The lovely folk at Theologischer Verlag Zurich have just published a new commentary on Qoheleth, by the excellent Annette Schellenberg:
Das biblische Buch Kohelet (oder «Prediger») übt seit jeher eine spezielle Faszination aus. Annette Schellenberg bietet einen Überblick über die Hauptthemen von Kohelets Theologie und zeigt die traditionsgeschichtlichen Zusammenhänge mit anderen Schriften aus dem Alten Testament und seiner Umwelt auf. Im anschliessenden Kommentarteil arbeitet sie heraus, von welchen Erfahrungen Kohelets Reflexionen ausgelöst sind: Weisheit führt nicht zwingend zu Erfolg, Gerechtigkeit setzt sich nicht immer durch, der Tod trifft alle gleichermassen. Dies zeigt, dass die Lehren der klassischen Weisheit zu kurz greifen, und entsprechend klingt manches im Koheletbuch pessimistisch. Doch dabei belässt Kohelet es nicht. Er nimmt die Dissonanzen zwischen der Erfahrung und den klassischen Lehren der Weisheit zum Anlass, um vertieft über Gott, den Menschen und die Welt nachzudenken. Diese Reflexionen führen ihn zu einer Lebensphilosophie, die alles andere als pessimistisch ist.
Schallenberg asserts in the very first sentence that her reading and interpretation of the book is not from the standpoint of a neutral exegete but rather that of a person who loves this book. That love shows on every page, from the foreword through the last word. What Schellenberg provides, then, is the finest commentary on Qoheleth that has been written in half a century (and longer, truth be told). She loves the book and as a consequence her exposition is thorough and exact and shows a grasp of the author(s) intention(s) in a way that the cold and calculating commentary written at arms length cannot.
What this suggests, then, is that the best commentaries are written by people who actually love and respect the books upon which they comment. Schellenberg is not merely appreciative of the author’s work but understands it precisely because she appreciates it. Sympathetic readers make the best exegetes. There’s a lesson to be learned here. And it’s just the first of many which readers of the volume will encounter.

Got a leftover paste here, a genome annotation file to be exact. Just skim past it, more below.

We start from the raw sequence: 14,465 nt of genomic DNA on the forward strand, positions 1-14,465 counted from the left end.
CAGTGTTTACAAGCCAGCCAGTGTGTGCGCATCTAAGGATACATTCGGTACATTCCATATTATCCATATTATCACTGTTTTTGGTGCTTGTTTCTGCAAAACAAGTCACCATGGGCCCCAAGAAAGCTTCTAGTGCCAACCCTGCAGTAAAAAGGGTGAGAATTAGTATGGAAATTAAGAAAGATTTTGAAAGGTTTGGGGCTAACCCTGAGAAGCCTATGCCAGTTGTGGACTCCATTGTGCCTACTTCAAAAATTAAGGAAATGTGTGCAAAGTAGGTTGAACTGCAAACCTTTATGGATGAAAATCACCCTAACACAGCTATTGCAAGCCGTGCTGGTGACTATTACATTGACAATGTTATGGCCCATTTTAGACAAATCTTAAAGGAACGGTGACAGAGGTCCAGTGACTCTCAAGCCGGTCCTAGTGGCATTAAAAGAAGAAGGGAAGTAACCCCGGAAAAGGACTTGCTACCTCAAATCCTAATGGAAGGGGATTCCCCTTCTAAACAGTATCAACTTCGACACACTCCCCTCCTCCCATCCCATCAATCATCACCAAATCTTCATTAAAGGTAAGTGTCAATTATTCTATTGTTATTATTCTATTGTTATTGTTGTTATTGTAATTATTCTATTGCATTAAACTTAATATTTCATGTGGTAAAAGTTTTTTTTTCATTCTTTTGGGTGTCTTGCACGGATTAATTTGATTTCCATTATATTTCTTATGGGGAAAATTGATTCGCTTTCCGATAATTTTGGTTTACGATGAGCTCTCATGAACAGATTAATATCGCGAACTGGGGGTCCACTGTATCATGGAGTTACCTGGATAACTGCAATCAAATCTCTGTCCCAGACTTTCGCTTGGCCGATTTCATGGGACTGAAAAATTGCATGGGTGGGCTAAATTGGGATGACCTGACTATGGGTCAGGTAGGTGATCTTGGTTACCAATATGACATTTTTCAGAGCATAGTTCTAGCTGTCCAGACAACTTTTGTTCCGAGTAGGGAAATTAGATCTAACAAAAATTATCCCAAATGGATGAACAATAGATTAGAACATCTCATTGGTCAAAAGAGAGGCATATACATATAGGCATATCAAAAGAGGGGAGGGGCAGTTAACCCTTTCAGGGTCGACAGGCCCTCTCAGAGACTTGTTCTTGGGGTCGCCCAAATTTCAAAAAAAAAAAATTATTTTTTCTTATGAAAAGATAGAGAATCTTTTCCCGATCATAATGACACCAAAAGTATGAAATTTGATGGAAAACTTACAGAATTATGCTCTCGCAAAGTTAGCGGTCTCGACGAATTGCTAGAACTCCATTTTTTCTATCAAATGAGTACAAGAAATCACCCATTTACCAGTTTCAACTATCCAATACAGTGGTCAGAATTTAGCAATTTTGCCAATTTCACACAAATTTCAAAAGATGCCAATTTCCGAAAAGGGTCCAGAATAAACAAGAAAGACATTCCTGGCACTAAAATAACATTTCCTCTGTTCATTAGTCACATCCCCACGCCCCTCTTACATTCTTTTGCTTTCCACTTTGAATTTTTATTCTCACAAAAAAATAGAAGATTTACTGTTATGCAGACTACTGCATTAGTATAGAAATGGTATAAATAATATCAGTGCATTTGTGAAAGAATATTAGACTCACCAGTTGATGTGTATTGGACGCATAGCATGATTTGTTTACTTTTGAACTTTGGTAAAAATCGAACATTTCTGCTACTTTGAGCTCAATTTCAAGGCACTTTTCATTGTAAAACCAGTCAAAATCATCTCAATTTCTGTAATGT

Before, however, I discuss this particular commentary allow me the space to laud the series in which it appears. The Zürcher Bibelkommentare is astonishing in that each published volume is of incredibly high academic quality. Some commentary series are uneven and sometimes even contain volumes that are both very good and utter rubbish (as, for example, the Anchor Bible- which contains the brilliant Jeremiah in three volumes and the utterly horrible and completely meritless ‘Revelation’).
Returning to S.’s work- she commences, following the foreword, with the usual introductory material discussing authorship, canonicity, themes, traditions, and the date of the book. The commentary proper begins on page 45 and concludes on page 165. After it, S. provides a bibliography.
While the foreword is engaging, the discussion of authorship is eye-opening and provides, in perfect sincerity, many ‘aha’ moments for readers. Many of those ‘aha’ moments are then immediately followed by those annoying ‘why didn’t I notice that myself’ moments which both thrill and madden.
Turning to the commentary proper, the translation upon which the work is based is really quite lovely. Eminently readable, it is also amazingly modern and still faithful to the ‘authorial intent’ (if I might be forgiven for using such a term). Every pericope is carefully explained and when necessary divided into subsections for ease of discussion. The biblical text is in dark bold print, as are the verse numberings in the explanations so persons seeking information on particular verses can easily find them.
There are neither footnotes nor endnotes. S. does something amazing for a writer of a biblical commentary: she thinks for herself. To be sure, she has consulted all the relevant literature but, mercifully, she doesn’t feel compelled to slavishly restate what has already been stated elsewhere.
The volume is an academic tour-de-force which also manages to offer Pastors and Clergy and those responsible for proclamation grist for the mill. In that, too, S. is nearly unique. To illustrate the point, ask yourself how many academically rigorous commentaries you’ve read which offer anything useful for proclamation. S.’s does.
This volume needs to be read. It needs to be translated into English and published so non-German reading North American academics (their name is Legion) can have it to use.
In sum- Schellenberg disproves the author of Qoheleth when he says ‘vanity of vanities, all is vanity’. No, not everything. Not this book.